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New East 100

38/100

Réka Bucsi

Get to know Hungary’s Oscar-shortlisted young filmmaker and her wonderfully brilliant animations

In 2015 Hungarian animator Réka Bucsi decided to dedicate her next short to love — but not in the way you would expect. For starters, the film takes place in a distant solar system. What's more, the planet it's set on is undergoing unprecedented change, affecting the species who live upon it in strange ways. The film is broken into three chapters: Longing, Love, and Solitude. Besides giving us insight into intimacy at a time of cataclysm, Love teaches us an important lesson in storytelling, cultivated by many avant-garde artists of the past — that art is about abandoning everything you know and trying something truly unexpected.

Bucsi's talent lies in using the short film format to unpack complex, universal questions in unpredictable ways. Her first creative endeavour, Symphony No. 42, which consists of 50 seemingly unconnected sketches, begins rather suddenly with a fox committing suicide, a scene we later return to in an amusing twist reminiscent of Schrodinger's cat. It's a film that will have you rewatch it as soon it's over, to see if there was any meaning behind the random sequence. Bucsi made Symphony No. 42 during her graduate year studying at the Moholy-Nagy University of Art and Design Budapest, an impressive feat given that it was shortlisted for an Oscar shortly after.

With every new project, the animator tries to attempt something wholly new. “I'm interested in many different things, mainly stuff that's outside of my comfort zone, or what I've already tried,” says Bucsi. Love was created during a post-graduate workshop called Animation sans Frontières some months after her graduate film was completed. Did Symphony No. 42 plant the seed for her next film? “There were many scenes that didn't make it into Symphony No. 42, but they didn't end up in Love. I wouldn't say Love was influenced by my previous short. I tried some things in Symphony No. 42 that I liked, and made some things I ended up disliking later. I tried to establish some things I was interested in, regarding structure in narrative.”

In an interview with Skwigly, Bucsi previously described the process behind Symphony No.42 as “more composing than directing”. With Love she took a different approach: “Symphony 42 had a lot of writing before I started planning the actual images. With Love I was drawing on post-its. It was a good way to narrow down some ideas, instead of going crazy in an endless sketchbook. So I had small squares and I started fitting small scenarios and characters into them. I treated them like little poems, connecting them to each other.”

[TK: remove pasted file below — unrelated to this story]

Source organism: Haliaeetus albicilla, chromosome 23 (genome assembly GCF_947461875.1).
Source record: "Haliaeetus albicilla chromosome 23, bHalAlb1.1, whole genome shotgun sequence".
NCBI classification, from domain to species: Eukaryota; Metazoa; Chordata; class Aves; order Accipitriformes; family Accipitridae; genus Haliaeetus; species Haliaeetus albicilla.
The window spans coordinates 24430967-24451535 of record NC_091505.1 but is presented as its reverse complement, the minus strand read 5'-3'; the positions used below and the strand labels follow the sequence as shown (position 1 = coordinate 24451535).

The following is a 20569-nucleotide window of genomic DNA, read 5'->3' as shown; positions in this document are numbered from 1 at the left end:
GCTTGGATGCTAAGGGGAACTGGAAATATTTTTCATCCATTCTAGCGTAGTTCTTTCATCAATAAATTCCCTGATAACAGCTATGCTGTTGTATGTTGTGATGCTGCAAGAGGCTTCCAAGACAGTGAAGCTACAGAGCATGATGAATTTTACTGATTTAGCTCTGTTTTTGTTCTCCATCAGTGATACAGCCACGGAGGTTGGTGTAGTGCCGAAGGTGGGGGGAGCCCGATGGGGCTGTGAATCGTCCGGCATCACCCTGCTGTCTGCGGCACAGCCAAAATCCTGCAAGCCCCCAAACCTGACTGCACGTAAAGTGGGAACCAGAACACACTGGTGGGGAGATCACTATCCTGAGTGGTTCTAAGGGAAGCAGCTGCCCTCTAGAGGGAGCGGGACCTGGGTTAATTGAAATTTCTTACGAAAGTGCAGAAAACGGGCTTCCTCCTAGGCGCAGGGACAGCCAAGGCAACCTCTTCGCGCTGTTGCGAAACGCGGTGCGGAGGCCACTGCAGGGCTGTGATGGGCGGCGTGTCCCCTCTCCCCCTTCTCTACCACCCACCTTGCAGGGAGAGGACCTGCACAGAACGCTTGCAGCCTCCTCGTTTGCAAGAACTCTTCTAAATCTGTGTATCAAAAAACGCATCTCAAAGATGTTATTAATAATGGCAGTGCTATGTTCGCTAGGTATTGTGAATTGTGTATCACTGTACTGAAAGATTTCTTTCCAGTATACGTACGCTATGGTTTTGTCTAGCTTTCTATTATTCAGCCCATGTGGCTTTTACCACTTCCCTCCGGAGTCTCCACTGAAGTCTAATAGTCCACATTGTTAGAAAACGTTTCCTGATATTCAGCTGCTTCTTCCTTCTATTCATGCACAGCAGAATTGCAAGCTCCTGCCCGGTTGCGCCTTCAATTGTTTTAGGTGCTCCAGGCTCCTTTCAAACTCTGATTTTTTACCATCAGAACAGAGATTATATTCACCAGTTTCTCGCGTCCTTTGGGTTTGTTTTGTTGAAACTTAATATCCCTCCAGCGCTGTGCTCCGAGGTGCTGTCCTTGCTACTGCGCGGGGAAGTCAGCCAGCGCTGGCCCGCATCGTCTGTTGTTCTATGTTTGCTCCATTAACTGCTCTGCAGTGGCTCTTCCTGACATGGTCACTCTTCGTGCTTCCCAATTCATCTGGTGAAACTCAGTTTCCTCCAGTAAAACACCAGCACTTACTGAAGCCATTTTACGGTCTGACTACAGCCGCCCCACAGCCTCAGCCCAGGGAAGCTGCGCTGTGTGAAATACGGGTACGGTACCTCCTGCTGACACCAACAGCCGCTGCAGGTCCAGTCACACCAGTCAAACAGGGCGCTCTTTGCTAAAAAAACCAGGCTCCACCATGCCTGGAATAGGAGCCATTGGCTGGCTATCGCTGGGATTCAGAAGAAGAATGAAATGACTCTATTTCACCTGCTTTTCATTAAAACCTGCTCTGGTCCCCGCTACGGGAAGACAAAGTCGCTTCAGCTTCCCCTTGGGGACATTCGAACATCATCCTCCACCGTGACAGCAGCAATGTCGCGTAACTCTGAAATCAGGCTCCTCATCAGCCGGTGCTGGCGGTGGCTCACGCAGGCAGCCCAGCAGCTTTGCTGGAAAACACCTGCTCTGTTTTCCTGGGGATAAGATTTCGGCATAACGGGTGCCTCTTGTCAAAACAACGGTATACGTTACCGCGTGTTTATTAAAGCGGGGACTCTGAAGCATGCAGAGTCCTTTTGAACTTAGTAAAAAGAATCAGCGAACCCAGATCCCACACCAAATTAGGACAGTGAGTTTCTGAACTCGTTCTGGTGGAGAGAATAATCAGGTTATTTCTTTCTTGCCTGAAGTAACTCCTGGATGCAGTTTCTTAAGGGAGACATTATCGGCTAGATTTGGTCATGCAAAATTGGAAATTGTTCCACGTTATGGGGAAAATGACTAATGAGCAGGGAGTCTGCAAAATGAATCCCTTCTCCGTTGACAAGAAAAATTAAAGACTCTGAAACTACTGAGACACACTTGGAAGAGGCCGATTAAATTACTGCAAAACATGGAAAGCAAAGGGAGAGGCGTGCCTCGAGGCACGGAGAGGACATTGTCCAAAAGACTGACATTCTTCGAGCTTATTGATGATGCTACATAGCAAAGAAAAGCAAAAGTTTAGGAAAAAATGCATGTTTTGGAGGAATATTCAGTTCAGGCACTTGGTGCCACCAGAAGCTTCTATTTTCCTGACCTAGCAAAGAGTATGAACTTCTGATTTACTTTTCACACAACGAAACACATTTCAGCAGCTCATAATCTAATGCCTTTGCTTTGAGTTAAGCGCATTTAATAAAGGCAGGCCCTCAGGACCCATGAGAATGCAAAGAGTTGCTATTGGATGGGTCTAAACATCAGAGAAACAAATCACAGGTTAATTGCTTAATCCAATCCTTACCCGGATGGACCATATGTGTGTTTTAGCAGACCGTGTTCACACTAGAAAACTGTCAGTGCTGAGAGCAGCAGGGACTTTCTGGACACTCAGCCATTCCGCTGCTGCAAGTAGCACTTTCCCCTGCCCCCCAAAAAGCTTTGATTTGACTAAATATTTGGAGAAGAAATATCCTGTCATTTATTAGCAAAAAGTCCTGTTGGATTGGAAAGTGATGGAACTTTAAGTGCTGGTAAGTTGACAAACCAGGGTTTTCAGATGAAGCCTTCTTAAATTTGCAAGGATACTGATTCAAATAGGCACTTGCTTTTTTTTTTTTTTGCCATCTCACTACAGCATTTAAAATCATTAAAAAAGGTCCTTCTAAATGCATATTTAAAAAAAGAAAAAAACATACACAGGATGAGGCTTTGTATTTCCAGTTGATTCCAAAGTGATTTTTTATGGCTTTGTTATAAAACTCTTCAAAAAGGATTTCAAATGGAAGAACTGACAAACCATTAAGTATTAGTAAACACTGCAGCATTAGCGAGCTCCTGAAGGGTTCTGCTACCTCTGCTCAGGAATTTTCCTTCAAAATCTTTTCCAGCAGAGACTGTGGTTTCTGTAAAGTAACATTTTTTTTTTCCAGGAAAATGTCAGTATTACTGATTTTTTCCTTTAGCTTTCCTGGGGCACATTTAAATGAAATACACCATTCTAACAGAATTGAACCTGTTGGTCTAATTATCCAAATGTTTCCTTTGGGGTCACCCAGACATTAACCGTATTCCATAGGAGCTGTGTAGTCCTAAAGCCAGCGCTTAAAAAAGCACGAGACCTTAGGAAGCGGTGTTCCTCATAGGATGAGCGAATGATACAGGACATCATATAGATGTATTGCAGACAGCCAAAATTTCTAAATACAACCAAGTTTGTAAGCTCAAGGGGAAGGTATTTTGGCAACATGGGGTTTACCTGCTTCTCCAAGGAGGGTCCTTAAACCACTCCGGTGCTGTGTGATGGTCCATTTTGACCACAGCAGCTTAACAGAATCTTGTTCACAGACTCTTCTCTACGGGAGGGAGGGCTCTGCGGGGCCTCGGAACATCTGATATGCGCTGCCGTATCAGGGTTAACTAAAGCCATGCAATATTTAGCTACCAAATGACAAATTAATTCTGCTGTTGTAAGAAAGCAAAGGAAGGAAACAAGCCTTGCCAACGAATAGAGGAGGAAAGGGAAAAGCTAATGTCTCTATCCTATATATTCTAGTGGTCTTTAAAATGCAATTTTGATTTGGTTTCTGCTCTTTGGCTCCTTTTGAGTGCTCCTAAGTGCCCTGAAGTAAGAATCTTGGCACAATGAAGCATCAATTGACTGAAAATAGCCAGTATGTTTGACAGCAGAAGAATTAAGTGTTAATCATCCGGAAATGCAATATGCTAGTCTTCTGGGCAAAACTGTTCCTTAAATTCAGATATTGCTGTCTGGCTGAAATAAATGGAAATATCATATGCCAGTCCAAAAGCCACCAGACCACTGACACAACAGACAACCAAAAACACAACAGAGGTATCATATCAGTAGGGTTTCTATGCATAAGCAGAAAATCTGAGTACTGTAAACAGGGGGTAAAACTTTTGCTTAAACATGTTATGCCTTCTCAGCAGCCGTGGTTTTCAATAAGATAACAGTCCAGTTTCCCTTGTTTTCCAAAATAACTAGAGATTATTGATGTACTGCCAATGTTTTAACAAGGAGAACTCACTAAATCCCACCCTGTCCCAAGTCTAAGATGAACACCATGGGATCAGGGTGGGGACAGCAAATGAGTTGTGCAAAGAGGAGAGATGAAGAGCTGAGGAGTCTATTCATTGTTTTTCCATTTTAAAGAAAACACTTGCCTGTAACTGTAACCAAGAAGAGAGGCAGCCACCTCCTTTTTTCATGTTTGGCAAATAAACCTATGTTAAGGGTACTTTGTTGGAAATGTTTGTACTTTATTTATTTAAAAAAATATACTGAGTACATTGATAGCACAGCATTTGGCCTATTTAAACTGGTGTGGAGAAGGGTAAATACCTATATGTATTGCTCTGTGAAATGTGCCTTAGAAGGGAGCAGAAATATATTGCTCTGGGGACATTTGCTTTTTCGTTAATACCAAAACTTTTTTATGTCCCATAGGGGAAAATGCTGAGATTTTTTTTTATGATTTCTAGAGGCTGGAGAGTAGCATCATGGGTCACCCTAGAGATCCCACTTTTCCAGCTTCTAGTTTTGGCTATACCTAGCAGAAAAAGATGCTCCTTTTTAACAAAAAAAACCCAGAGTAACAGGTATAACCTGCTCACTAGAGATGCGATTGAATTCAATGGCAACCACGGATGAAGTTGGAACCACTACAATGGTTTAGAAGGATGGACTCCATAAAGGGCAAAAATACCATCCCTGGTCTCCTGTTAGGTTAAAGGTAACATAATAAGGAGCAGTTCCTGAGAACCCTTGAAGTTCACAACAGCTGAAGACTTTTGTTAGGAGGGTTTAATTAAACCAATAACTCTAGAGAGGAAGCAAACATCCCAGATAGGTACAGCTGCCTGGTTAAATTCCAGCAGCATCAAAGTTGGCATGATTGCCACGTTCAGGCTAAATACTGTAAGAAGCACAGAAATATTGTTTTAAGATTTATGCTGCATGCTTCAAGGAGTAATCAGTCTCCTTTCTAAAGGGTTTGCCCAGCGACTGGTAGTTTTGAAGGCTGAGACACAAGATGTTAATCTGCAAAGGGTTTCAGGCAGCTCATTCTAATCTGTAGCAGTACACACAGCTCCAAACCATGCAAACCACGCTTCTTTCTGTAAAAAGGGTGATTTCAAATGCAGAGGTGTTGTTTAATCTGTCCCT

For all the difficult questions both films pose about chance and love, they are also absurdly funny. Bucsi plays with our expectations not only with the narrative structure but the characters too. Her animals, for instance, often exhibit human behaviour. She begins each character as a doodle, and doesn't come to determine their personalities until much later. “I like to stay a bit away from my characters and see how they evolve on their own through the drawings I make when I distort them in various ways and combine them with each other. I am happy with a character when I am not exactly sure what the history of the character is, but I definitely feel that there is one,” she says, adding, “I think my main focus point for the Love characters was simplicity, and a relaxed attitude.”

Bucsi is working on her next project: this time, a 50-minute film, which she describes as being “more like a music video” than a feature. “It has been a fun experience to think in a longer format,” Bucsi reflects. However, she is a firm believer in the short film: “It's compact, it's easy to make, and you'll probably learn what you want to explore more. But it's not the trial version of filmmaking. I can explore the same exact topics in a short form, it's just that I use different tools to express myself.”

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